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Self and Society, 1936–46

  • Vincent Piket
Part of the New Directions in American Studies book series

Abstract

In September 1935 Louis Auchincloss enrolled in the Class of ‘39 of Yale University. During his final Groton years he had looked forward to Yale as bringing the longed-for release from the confinement of boarding-school, as the libertine academy which was antithetical to conformism, discipline and Puritan self-restraint. Yale did indeed offer him the release that he craved, as he immersed himself in the literature, movies, dramas and parties which at Groton had been allowed only in small doses. Yet, while college clearly fulfilled Auchincloss’s expectations during his freshman and sophomore years, in his junior year his old sense of predestination to the ‘serious’ and ‘soul-breaking’ men’s world of finance and law once more cropped up. It caused in him a profound sense of guilt concerning his life at Yale, a feeling which finally resulted in his decision to leave college at the end of junior year. He enrolled in the University of Virginia law school, thus aligning himself with his ‘destiny’.

Keywords

Editorial Board Short Story Campus Life Literary Life Male Pursuit 
These keywords were added by machine and not by the authors. This process is experimental and the keywords may be updated as the learning algorithm improves.

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Notes

  1. 3.
    For a summary of Auchincloss’s Yale activities, see ‘Louis Stanton Auchincloss’, in Gaspard d’Andelot Belin, Jr, et al. (eds), History of the Class of Nineteen Thirty-Nine, Yale University (New Haven, Conn., 1939) p. 206.Google Scholar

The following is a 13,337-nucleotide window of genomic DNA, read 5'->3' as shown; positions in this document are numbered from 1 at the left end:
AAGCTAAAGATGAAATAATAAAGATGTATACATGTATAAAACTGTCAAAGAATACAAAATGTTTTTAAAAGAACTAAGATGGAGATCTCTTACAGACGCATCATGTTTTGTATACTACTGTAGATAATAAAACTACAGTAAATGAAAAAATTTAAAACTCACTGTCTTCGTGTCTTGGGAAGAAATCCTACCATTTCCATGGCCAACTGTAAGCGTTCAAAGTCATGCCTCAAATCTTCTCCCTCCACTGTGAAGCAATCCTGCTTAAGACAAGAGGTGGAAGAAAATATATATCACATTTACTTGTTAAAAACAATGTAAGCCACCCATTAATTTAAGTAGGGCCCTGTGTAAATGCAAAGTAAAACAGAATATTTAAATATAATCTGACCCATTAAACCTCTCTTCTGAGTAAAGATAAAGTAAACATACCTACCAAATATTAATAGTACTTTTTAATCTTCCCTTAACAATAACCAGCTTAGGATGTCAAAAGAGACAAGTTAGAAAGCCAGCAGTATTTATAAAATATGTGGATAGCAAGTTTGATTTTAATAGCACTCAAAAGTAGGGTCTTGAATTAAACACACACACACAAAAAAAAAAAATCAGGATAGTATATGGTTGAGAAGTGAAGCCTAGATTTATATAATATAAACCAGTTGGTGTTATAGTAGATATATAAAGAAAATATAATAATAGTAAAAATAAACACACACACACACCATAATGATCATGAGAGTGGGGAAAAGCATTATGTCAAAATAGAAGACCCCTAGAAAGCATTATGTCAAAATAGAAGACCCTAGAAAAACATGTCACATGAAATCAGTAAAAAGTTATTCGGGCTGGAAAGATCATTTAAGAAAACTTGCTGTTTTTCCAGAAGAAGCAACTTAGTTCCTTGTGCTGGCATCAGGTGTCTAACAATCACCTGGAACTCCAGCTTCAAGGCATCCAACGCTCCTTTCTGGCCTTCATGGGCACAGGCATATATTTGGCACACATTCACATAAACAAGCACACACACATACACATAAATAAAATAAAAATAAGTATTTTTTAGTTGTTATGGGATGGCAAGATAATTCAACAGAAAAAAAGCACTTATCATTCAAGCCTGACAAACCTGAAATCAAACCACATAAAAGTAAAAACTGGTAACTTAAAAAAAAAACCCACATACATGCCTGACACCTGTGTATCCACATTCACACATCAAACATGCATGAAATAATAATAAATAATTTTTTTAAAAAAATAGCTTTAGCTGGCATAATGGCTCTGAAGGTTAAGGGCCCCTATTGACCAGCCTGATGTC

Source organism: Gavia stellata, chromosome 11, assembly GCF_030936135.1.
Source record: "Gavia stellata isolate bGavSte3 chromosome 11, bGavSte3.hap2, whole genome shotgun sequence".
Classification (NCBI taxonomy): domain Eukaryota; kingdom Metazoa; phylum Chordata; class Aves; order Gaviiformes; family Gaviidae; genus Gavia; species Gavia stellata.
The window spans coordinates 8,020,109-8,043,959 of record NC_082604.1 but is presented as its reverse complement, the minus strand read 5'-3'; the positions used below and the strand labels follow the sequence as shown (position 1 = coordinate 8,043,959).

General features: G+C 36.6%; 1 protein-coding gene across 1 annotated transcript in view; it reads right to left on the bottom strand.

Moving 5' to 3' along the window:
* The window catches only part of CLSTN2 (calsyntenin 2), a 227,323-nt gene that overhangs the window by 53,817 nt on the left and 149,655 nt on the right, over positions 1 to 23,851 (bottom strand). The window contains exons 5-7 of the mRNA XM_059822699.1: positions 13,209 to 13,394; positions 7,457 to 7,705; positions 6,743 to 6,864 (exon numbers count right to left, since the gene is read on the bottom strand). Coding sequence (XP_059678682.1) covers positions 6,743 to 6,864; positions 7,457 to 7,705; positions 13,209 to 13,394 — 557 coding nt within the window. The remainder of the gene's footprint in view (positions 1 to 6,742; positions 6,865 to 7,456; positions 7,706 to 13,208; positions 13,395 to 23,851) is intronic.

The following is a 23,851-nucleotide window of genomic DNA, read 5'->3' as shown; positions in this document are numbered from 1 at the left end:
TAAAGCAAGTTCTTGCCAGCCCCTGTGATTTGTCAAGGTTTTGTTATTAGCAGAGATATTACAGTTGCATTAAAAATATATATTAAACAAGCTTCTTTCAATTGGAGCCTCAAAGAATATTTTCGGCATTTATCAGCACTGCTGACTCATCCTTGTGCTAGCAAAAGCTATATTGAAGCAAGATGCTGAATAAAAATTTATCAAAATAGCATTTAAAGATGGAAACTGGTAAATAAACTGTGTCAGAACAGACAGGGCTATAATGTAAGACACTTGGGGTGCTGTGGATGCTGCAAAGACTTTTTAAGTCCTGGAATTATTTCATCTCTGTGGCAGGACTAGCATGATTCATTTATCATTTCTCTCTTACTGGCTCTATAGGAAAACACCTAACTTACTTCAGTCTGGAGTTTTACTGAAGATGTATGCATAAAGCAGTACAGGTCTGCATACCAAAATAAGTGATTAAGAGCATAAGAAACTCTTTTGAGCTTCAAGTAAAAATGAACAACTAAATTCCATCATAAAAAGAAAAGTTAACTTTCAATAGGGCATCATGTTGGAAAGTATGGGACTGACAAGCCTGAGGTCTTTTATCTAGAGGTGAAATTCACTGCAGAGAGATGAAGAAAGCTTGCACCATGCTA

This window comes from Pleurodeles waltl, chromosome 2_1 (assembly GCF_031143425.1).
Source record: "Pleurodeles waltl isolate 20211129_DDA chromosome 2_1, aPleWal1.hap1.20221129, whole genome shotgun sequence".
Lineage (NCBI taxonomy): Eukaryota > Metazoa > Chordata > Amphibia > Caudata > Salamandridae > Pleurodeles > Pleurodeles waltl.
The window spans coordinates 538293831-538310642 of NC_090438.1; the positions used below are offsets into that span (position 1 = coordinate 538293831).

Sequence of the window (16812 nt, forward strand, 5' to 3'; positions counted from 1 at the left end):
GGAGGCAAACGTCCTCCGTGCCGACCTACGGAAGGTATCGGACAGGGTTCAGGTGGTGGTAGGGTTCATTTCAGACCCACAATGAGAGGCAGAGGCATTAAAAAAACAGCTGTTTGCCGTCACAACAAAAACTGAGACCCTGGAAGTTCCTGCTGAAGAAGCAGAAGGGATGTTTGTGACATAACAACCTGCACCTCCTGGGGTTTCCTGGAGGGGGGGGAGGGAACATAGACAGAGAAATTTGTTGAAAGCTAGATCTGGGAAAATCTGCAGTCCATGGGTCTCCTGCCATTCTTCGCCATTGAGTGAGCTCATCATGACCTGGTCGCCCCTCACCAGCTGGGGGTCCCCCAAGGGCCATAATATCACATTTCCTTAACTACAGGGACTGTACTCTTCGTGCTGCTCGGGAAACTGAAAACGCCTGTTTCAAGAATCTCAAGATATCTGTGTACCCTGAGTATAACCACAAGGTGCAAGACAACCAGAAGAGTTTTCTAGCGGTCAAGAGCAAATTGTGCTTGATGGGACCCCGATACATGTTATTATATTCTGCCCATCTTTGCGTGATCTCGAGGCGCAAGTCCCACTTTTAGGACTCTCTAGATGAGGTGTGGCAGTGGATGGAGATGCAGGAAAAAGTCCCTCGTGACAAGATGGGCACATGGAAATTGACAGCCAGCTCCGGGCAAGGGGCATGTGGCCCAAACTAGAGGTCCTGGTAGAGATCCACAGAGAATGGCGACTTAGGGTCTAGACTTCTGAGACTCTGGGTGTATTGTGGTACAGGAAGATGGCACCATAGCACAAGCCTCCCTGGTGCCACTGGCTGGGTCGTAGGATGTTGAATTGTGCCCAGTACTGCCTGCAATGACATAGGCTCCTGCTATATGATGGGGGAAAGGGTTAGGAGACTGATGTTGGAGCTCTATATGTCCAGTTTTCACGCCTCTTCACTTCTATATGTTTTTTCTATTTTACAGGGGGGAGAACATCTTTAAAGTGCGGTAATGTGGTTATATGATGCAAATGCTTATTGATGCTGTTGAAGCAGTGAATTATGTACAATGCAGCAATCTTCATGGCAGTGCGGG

2. 11.
    David Ray Papke, ‘The Writer on Wall Street: An Interview with Louis Auchincloss’, American Legal Studies Association Forum, V, no. 3 (1981) 9.Google Scholar
  3. 13.
    Auchincloss, ‘Miss Bissell’, Yale Literary Magazine, CI (May 1936) 28–33.Google Scholar
  4. 14.
    Auchincloss, ‘Old Retainer’, Yale Literary Magazine, CII (Nov 1936) 15–21.Google Scholar
  5. 15.
    Auchincloss, ‘The Last Supper’, Yale Literary Magazine, CIII (Sep 1937) 15.Google Scholar
  6. 16.
    Auchincloss, ‘The Beach’, Yale Literary Magazine, CII (Dec 1936) 4–11.Google Scholar
  7. 17.
    Auchincloss, ‘The Cheton-Pulver Game’, Yale Literary Magazine, CII (Mar 1937) 24–32.Google Scholar
  8. 18.
    Auchincloss, ‘Finish, Good Lady’, Yale Literary Magazine, CIII (Mar 1938) 11–12.Google Scholar
  9. 19.
    Auchincloss, ‘Two Votes for Beauty’, Yale Literary Magazine, CIII (May 1938) 15–16, 26.Google Scholar
  10. 23.
    The attorney in question was Louis Auchincloss. His 1956 book, The Great World and Timothy Colt, was a great read’ — ‘Books that Gave Me Pleasure’ (symposium), New York Times Book Review, 5 Dec 1982, p. 9.Google Scholar
  11. 28.
    Auchincloss, review of Holmes-Pollock Letters (The Correspondence of Mr. Justice Holmes and Sir Frederick Pollock 1874–1932), ed. Mark DeWolfe Howe, in Virginia Law Review, XXVII (March 1941) 730–2.Google Scholar
  12. 29.
    Auchincloss, review of Life and Law by Samuel Williston, in Virginia Law Review, XXXVII (Feb 1941) 572.Google Scholar
  13. 30.
    Auchincloss, review of The Struggle for Judicial Supremacy by Robert H. Jackson, in Virginia Law Review, XXVII (May 1941) 980–1.Google Scholar

Copyright information

© Vincent Piket 1991

Authors and Affiliations

  • Vincent Piket

There are no affiliations available

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